Fredericton city bus drivers get local shopping bonus in new contract

·2 min read

Fredericton's bus drivers have signed a new three-year contract with the city, and to sweeten the deal, it came with a local signing bonus that will help shops in the city.

Each of the 43 drivers is getting $350 to spend specifically at shops on Fredericton's north and south side — $175 Downtown Fredericton dollars and $175 Business Fredericton North dollars.

"This is about 15 grand that we get to give back to the shops on the north and south side of the river," said Michael Dubee, president of CUPE Local 1783, which represents the drivers.

"We all shop here whether it's groceries, gas, or clothing. So we can put it back into the community instead of giving it to Amazon."

The transit drivers brought the idea to the city in negotiations.

"A couple of their members suggested it to their own bargaining team, and they brought it to the bargaining table and I heard about it," said Mayor Mike O'Brien. "I thought that was a pretty special gesture on their part."

The city will buy the Business Fredericton North and Fredericton Downtown dollars and give them out to the drivers.

O'Brien said he can't remember a time when this kind of bonus was agreed upon.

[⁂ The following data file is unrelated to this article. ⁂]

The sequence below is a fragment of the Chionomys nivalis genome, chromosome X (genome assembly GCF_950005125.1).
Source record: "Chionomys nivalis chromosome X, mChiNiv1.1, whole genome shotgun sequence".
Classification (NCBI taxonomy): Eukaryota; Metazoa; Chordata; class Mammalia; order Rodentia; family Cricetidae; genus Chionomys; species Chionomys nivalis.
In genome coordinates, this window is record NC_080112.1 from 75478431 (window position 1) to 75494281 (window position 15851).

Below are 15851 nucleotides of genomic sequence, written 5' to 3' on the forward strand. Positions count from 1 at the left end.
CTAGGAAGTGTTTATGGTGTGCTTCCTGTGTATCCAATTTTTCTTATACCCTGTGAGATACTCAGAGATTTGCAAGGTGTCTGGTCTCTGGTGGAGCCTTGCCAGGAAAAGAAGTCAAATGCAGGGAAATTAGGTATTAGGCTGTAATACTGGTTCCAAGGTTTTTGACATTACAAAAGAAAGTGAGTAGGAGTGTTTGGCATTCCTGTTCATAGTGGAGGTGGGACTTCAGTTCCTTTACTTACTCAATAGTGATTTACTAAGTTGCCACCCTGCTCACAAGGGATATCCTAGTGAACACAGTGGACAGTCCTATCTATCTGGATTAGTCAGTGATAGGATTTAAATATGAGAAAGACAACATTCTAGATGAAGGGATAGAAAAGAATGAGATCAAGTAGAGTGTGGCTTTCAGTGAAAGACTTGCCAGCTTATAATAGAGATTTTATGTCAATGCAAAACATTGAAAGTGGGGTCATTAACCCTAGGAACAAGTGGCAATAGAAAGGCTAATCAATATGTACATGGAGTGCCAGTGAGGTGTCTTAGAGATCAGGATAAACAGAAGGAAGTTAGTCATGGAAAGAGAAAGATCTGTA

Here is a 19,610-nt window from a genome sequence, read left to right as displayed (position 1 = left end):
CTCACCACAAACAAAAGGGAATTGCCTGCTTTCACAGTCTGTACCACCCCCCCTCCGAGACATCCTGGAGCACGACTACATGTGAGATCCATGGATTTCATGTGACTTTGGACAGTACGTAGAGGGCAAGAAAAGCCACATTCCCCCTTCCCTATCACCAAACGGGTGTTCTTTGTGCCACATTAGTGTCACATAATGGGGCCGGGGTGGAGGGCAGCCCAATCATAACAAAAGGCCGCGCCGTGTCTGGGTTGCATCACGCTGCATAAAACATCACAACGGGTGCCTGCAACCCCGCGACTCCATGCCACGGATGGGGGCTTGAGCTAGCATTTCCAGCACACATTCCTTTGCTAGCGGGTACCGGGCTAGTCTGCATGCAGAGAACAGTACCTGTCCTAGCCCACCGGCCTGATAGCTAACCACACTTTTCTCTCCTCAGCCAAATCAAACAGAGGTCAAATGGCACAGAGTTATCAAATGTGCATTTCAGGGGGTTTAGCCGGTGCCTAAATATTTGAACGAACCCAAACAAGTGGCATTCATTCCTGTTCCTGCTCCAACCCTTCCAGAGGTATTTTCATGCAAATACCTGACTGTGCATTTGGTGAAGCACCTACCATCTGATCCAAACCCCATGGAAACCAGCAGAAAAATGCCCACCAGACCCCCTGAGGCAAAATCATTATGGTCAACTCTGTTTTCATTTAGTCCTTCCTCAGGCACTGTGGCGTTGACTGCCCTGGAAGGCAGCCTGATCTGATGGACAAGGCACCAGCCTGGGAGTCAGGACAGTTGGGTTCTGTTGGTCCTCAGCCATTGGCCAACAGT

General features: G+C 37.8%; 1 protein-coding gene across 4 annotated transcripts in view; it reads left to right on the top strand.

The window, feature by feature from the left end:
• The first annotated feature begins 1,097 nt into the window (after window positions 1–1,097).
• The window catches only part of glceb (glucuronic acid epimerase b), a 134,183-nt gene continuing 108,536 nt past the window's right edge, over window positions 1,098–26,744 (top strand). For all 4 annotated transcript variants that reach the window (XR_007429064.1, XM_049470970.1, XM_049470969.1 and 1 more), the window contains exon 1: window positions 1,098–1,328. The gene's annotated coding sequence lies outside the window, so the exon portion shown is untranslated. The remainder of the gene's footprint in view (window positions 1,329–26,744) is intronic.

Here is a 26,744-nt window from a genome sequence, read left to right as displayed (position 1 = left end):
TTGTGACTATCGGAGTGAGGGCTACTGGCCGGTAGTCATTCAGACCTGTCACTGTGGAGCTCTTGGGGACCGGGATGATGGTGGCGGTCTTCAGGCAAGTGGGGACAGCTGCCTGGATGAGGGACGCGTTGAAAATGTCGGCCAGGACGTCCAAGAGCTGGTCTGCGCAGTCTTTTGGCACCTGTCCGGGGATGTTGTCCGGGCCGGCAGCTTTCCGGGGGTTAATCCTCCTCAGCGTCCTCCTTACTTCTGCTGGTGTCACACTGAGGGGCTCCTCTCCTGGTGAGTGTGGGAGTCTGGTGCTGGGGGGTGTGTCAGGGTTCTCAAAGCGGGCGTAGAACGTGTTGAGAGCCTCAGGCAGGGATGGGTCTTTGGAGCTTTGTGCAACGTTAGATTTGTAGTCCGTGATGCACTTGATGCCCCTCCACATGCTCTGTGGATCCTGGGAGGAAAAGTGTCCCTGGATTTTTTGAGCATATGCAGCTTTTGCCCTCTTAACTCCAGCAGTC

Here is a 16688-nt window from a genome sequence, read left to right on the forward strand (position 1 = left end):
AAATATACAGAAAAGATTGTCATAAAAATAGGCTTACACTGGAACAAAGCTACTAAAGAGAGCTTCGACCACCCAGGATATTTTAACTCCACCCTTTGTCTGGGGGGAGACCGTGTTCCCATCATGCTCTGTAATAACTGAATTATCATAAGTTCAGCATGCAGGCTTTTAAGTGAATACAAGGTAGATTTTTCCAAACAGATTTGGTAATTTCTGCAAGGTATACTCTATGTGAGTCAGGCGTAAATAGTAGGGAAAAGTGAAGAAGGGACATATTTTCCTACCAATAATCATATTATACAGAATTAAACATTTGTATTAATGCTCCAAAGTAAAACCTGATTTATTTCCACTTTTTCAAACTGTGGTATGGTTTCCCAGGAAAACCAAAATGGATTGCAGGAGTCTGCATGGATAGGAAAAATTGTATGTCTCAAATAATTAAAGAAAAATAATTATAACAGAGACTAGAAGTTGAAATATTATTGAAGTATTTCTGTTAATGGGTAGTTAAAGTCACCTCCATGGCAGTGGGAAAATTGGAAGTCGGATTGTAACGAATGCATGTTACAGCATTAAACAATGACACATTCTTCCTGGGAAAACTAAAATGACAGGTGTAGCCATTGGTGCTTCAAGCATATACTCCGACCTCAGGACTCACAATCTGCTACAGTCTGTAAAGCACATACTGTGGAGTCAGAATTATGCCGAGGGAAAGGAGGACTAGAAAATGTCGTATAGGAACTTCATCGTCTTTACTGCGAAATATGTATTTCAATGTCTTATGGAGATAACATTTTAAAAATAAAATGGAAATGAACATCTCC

"Not to say that something like this never happened in different cities somewhere else in Canada, but it's pretty unique. And I wouldn't be surprised if this was almost a first."

The new contract will see a wage increase of 1.8 per cent this year and 1.6 next, in keeping with New Brunswick's Consumer Price index, said Dubee.

The total additional cost of the new contract to the city over the three years is $136,054, which includes the one-time signing bonus.

"They've been on the front lines themselves for the last year," said O'Brien. "Moving people around. And we never did eliminate our buses. We had to cut back our amount of people who could travel on a bus due to Covid. But they were there every day, just like other frontline workers."

The Transit drivers had been without a contract since October 2019, but Dubee said the union was conscious of the financial impact of the pandemic on the city during negotiations.

The drivers "were more pleased with the overall packagem" he said. "When you are having negotiations, you're concerned for your family and you're in the middle of a pandemic so you don't know what the outcome's going to be."